David A. Fields explains why correct assumptions can quickly become wrong, and how to test the assumptions of your consulting practice to create new opportunities.
You throw your best efforts into delivering value for your consulting clients, improving your consulting firm’s marketing, and creating a rewarding consulting environment. Then you find your work was off by a bit. Or more than a bit. Or completely wrong. Pickles-in-peanut-butter wrong. That’s no fun.
Alas, I have bad news for you and me: we’re mistaken. About everything.
I also have good news: our mistaken assumptions represent a huge opportunity for our consulting firms.
The article identifies nine signals that could transform your consulting practice, including:
-Unexpected success signals
-Unexpected failure signals
-Closely held belief signals
-Two transformative questions
Read the full article, Signs Your Consulting Firm Is Operating on Faulty Assumptions, on David’s company website.
Luiz Zorzella moves beyond the buzzwords to explain how a razor-sharp vision, strategy, and plan inspires buy-in and achieves results.
If your organization is not delivering the results you expected, maybe one factor holding it back is a lack of razor-sharp precision.
Most business leaders would benefit from sharpening their strategies: employing more clear language (calling a sword a sword), more accurately defining strategic priorities and objectives. But few actually do it. For example, most financial services companies profess to be “client-centric”, but very few actually explain what that looks like. And if you survey the organization and ask how this principle of “being client-centric” applies to practical matters, you will obtain very different answers.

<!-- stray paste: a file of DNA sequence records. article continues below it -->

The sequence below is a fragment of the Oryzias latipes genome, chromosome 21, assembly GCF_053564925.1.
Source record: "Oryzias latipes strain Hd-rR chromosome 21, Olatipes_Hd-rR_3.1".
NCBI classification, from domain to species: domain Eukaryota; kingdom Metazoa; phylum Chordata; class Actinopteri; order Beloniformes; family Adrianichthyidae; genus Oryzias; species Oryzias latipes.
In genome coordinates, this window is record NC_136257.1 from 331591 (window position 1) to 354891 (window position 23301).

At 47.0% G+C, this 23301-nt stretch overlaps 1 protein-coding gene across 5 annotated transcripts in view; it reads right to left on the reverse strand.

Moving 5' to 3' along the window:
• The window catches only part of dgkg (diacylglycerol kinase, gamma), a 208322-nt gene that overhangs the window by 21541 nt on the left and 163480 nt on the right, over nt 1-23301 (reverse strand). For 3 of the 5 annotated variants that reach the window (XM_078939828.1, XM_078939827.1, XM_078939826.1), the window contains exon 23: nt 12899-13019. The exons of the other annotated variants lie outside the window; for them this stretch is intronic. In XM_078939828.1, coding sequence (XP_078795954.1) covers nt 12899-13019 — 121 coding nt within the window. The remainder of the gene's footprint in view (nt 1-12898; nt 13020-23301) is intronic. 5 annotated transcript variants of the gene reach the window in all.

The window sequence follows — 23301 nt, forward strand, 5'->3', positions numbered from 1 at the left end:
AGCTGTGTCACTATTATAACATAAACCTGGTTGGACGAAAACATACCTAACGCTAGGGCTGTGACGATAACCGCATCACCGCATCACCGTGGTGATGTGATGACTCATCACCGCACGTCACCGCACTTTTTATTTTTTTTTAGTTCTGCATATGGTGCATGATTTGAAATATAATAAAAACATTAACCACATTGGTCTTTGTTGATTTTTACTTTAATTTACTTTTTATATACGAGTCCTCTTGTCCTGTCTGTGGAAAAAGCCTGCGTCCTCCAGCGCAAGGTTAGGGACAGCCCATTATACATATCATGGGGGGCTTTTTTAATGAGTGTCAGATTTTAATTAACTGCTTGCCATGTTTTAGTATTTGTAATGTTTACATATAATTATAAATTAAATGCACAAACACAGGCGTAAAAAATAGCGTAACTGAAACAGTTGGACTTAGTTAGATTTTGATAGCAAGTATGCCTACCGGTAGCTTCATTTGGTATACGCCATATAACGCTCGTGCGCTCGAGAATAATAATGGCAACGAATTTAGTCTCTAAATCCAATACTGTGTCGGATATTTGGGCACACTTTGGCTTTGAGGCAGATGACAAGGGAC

Read the full article, Your Business Needs Razor-Sharp Precision, on the Amquant website.
Dan Markovitz provides a reality check on the concept of management by walking around (MBWA); how the leaders at organizations embracing lean take a different approach, and why the latter is better than the former.
Theodore Kinni argues in Strategy + Business that leaders must practice management by walking around (MBWA), a concept popularized by Tom Peters and Bob Waterman in their seminal book, In Search of Excellence. That’s the best way for them to stay connected to their businesses and understand what’s really happening with their customers. As Peters puts it, “The real meaning [of MBWA] was that you can’t lead from your office/cubicle.”
I’ve got no problem with the concept—after all, it’s similar to the lean precept of genchi gembutsu, or going to the gemba.
But here’s the problem with MBWA: it’s essentially unstructured.
Read the full article, Please, Not Another Argument for MBWA, on Dan’s website.
If you want to know more about the potential benefits, scope, pros and cons of business process outsourcing (BPO) and robotic process automation integration (RPA), check out this article from the knowledge hub on David Burnie’s company website.
Both BPO and RPA aim to achieve the goal of streamlining processes, achieving efficiency and increased productivity, and yielding cost benefits.
BPO and RPA implementations allow organizations to perform back office, internal, and call centre tasks efficiently quickly. This provides enterprises the benefits of overhead cost reduction, improved productivity, better quality, and more.
Both RPA and BPO are most applicable for business processes that are:
- Frequent – consistent daily/weekly volumes
- Repetitive – e.g. data entry tasks
- Rules-based – the process is defined by precise decision rules
- Streamlined – stable, without redundant steps.
Read the full article, Business Process Outsourcing and RPA Integration, on the BPO & RPA knowledge hub at The Burnie Group website.